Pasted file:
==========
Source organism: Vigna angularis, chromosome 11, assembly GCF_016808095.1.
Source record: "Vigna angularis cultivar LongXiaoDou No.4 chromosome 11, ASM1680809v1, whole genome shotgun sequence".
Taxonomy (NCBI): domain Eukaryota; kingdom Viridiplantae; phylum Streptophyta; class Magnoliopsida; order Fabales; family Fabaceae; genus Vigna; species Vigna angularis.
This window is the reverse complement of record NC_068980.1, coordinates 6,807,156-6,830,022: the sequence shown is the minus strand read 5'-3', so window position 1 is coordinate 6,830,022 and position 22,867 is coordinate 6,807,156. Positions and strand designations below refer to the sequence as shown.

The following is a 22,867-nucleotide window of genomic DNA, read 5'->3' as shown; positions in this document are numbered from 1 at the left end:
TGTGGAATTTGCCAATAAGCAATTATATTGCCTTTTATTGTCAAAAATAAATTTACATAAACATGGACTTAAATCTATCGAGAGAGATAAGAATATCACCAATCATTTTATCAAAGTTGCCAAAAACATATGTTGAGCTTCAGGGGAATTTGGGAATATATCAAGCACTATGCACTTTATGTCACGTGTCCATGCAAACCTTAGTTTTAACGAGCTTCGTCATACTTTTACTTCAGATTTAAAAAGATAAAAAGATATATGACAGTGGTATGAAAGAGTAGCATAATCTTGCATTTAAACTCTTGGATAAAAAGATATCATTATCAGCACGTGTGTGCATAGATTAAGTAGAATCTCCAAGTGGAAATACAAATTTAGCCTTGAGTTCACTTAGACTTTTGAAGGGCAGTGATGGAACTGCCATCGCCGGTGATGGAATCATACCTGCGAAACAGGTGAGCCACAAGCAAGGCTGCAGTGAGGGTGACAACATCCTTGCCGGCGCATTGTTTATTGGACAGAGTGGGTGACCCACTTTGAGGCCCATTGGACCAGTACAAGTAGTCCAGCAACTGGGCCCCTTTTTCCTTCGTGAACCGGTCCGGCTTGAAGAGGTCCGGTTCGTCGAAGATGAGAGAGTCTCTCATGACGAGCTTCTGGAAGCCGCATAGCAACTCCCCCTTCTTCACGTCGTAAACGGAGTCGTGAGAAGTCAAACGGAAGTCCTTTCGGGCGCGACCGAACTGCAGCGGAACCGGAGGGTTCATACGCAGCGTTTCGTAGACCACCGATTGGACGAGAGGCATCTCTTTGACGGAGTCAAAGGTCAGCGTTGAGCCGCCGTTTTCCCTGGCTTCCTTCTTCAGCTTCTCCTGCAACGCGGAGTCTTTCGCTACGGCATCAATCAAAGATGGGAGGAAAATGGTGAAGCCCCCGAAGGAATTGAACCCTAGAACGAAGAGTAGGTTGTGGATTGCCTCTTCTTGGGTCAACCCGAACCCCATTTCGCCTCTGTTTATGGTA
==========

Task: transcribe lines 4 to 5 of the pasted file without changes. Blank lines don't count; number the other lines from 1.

This window is the reverse complement of record NC_068980.1, coordinates 6,807,156-6,830,022: the sequence shown is the minus strand read 5'-3', so window position 1 is coordinate 6,830,022 and position 22,867 is coordinate 6,807,156. Positions and strand designations below refer to the sequence as shown.

The following is a 22,867-nucleotide window of genomic DNA, read 5'->3' as shown; positions in this document are numbered from 1 at the left end: